Binge eating disorder

Binge eating disorder (BED) is defined by regular episodes of binge eating accompanied by feelings of loss of control, and in many cases, guilt, embarrassment and disgust.

Unlike those with bulimia nervosa, a person with binge eating disorder will not use compensatory behaviours, such as self-induced vomiting or over-exercising after binge eating. Many people with binge eating disorder are overweight or obese, and large population studies indicate that similar numbers of males and females experience binge eating disorder.

Binge eating disorder is characterised by:

  • Frequent episodes of binge eating involving the consumption of a large amount of food in a short period of time. Binge episodes will be accompanied by a loss of control over eating and the inability to stop the binge

  • A range of identifiable eating habits, including eating very quickly, eating without being hungry and continuing to eat to discomfort when already full

  • Feelings of guilt and shame about the amount of food consumed during a binge episode and the way it has been eaten. Binge eating often occurs at times of stress, anger, boredom or distress, and at these times may be a means of coping with challenging emotions

  • Secretive behaviours around food. Because of their feelings around food, people with binge eating disorder are often very secretive about their eating habits and choose to eat alone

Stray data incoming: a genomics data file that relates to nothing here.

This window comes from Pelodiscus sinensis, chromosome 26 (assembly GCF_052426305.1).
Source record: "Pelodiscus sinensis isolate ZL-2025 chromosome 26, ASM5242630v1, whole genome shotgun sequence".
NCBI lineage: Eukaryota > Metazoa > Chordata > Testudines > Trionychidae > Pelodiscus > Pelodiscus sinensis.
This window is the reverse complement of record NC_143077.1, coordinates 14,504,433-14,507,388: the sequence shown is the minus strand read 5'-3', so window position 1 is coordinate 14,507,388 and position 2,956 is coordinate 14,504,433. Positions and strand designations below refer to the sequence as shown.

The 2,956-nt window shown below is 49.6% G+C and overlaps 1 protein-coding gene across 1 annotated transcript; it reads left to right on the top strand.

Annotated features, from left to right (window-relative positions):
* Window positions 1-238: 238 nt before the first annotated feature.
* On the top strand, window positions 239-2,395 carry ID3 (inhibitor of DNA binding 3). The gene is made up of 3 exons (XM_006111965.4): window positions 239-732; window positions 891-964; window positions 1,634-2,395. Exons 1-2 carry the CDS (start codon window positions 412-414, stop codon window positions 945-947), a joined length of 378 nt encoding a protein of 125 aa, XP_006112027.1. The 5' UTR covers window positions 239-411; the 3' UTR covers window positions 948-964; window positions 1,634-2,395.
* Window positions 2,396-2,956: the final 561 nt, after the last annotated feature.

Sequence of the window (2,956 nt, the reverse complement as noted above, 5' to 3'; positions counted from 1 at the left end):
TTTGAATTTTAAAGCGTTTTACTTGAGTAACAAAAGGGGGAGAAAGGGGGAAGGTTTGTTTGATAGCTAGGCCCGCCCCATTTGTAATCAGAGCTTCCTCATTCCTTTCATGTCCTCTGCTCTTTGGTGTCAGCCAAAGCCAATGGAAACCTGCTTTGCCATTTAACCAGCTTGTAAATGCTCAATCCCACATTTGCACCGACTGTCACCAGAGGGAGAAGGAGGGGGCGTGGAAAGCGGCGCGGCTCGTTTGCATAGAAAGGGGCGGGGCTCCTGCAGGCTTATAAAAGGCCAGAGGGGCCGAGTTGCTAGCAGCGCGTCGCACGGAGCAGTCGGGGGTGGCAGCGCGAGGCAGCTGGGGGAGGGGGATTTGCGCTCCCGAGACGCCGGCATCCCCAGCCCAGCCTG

What are the warning signs of binge eating disorder?

Someone with binge eating disorder may display a combination of the following symptoms:

Physical signs

  • Feeling tired and not sleeping well

  • Feeling bloated, constipated or developing intolerances to food

Psychological signs

  • Preoccupation with eating, food, body shape and weight

  • Increased sensitivity to comments relating to food, weight, body shape, exercise

  • Extreme body dissatisfaction, low self-esteem and shame about their appearance

  • Feelings of extreme distress, sadness, irritability, anxiety and guilt during and after a binge episode

Behavioural signs

  • Evidence of binge eating (e.g. disappearance or hoarding of food)

  • Secretive behaviour relating to food (e.g. hiding food and food wrappers; evading questions about eating and weight

  • Increased isolation and withdrawal from activities previously enjoyed

  • Erratic behaviour (e.g. shoplifting food or spending large amounts of money on food)

  • Self-harm, substance abuse or suicide attempts

What are the risks associated with binge eating disorder?

The risks associated with binge eating disorder are severe. People with binge eating disorder may experience:

  • Osteoarthritis - a painful form of degenerative arthritis in which a person’s joints degrade in quality and can lead to loss of cartilage

  • Chronic kidney problems or kidney failure

  • High blood pressure and/or high cholesterol leading to increased risk of stroke, diabetes and heart disease


Evidence-based therapies to consider for the treatment of binge eating disorder include:

  • Cognitive behavioural therapy for binge eating disorder

  • Interpersonal psychotherapy

  • Dialectical behaviour therapy

  • Lisdexamfetamine dimesylate (LDX), a central nervous system stimulant medication

Note: If the person with the eating disorder also presents with symptoms of obesity, this will need to be managed simultaneously using the appropriate treatment.

Find out more about specific treatment approaches.

Getting help

If you suspect that you or someone you know has binge eating disorder, it is important to seek help immediately. Contact your GP for a referral to a practitioner with specialised knowledge in health, nutrition and eating disorders. 

Find help in your local area.


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